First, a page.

Bedside Monitoring of Cerebral Blood Flow in Traumatic Bilateral Internal Carotid Artery Injury
We report the possible application of a combined noninvasive monitoring of brain perfusion for the management of severe traumatic bilateral internal carotid artery (ICA) injury. A 15-y-old boy (body weight, 65 kg; height, 165 cm) was admitted to pediatric intensive care unit after a motorbike road accident: he suffered from a craniofacial trauma, having bilateral mandibular and right radius fractures. He was alert, somewhat confused (glasgow coma scale 13), whereas his cardiorespiratory status appeared stable, with no oxygen need nor signs of ongoing blood loss. Electroencephalography recording showed slight diffuse slowing, without lateralization. On admission, both brain and spine computed tomography (CT) showed the absence of injury, but revealed parapharingeal bleeding. Gaseous bullae were found in the lateral-cervical region, behind the mandibular angle. A CT-angiographic assessment (Fig. 1) revealed a pseudo-aneurysmatic lesion of the right ICA (21×9 mm). The left ICA showed a filling defect consistent with a dissection resulting in marked endoluminal stenosis. Internal jugular veins were compressed bilaterally. During the first few hours his condition progressively worsened due to a marked swelling of the lateral-cervical and submandibular regions, causing airway obstruction. Right othorragia and retroauricolar ecchymoses appeared. Because of impending respiratory failure, he underwent nasotracheal intubation and controlled ventilation under deep sedation with analgesics. Early transcranial doppler assessment was markedly abnormal bilaterally, whereas prolonged bifrontal near-infrared spectroscopy monitoring confirmed a normal cerebral oxygenation and permitted a noninvasive frontal cortex vascularization evaluation. At selective cerebral arteriography, a flow compensation was demonstrated from the right ICA through the anterior and posterior communicating arteries. Subsequently, the boy underwent a right ICA stenting, whereas left carotid artery flow was maintained by collateral circulation until spontaneous flow restoration was achieved. Transcranial doppler tracings improved substantially on day 15, having normal flow at M1 tract of middle cerebral artery bilaterally. Near-infrared spectroscopy monitoring was maintained until patient awakening. Low–molecular-weight heparin treatment was introduced early, together with antithrombin supplementation. A reactive thrombocytosis was evidenced, peaking on day 13 (plt 824×10E3/mcL); subsequently, he was given low-dose aspirin and clopidogrel. Assisted ventilation was needed for 15 days, and due to extubation failure and subsequent mandibular surgery, a percutaneous dilatative tracheostomy was made. Early postpyloric enteral nutrition was introduced. Blood pressure was controlled with clonidine and urapidil, to avoid both hypotension and hypertensive peaks. Clinical and radiologic evidence of pneumonia required antibiotic therapy. Bronchoalveolar lavage and blood cultures grew Pseudomonas aeruginosa and Klebsiella pneumoniae. One month postadmission the patient was alert, breathing spontaneously on room air and could be discharged from pediatric intensive care unit. The eventual clinical and neurological recovery was complete and tracheostomy was removed. Late brain CT demonstrated a minimal hemorrhagic postischemic lesion in the deep frontoparietal area, clinically negligible.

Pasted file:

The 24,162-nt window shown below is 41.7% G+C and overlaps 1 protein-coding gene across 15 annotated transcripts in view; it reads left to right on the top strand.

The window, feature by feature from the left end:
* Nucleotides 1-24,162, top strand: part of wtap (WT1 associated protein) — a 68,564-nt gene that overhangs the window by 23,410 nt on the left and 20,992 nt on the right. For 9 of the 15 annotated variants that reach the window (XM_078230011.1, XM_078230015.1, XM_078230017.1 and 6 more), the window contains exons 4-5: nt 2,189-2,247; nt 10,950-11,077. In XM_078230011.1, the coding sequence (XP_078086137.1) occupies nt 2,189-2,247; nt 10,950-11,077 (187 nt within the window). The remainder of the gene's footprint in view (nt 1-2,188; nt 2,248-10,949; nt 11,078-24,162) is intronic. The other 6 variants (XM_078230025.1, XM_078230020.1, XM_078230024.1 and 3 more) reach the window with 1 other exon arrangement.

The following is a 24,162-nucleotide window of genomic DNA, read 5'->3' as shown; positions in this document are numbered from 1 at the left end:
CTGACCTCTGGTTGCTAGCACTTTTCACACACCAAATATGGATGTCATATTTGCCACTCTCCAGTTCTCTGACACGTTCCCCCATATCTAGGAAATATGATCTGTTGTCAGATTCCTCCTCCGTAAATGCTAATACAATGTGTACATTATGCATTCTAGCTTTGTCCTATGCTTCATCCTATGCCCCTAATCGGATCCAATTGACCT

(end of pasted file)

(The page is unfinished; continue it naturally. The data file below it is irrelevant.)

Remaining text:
This report highlights the usefulness of combined noninvasive techniques of cerebral blood flow evaluation, mostly in critically ill patients under deep sedation. Continuous bedside monitoring can help clinicians to schedule further cerebral imaging as well as timely detection of complications.1,2 A correct cerebral perfusion pressure can also be addressed, based on side-by-side assessment. Noninvasive bedside cerebral monitoring may become a standard in critically ill neurointensive patients also in pediatric patients.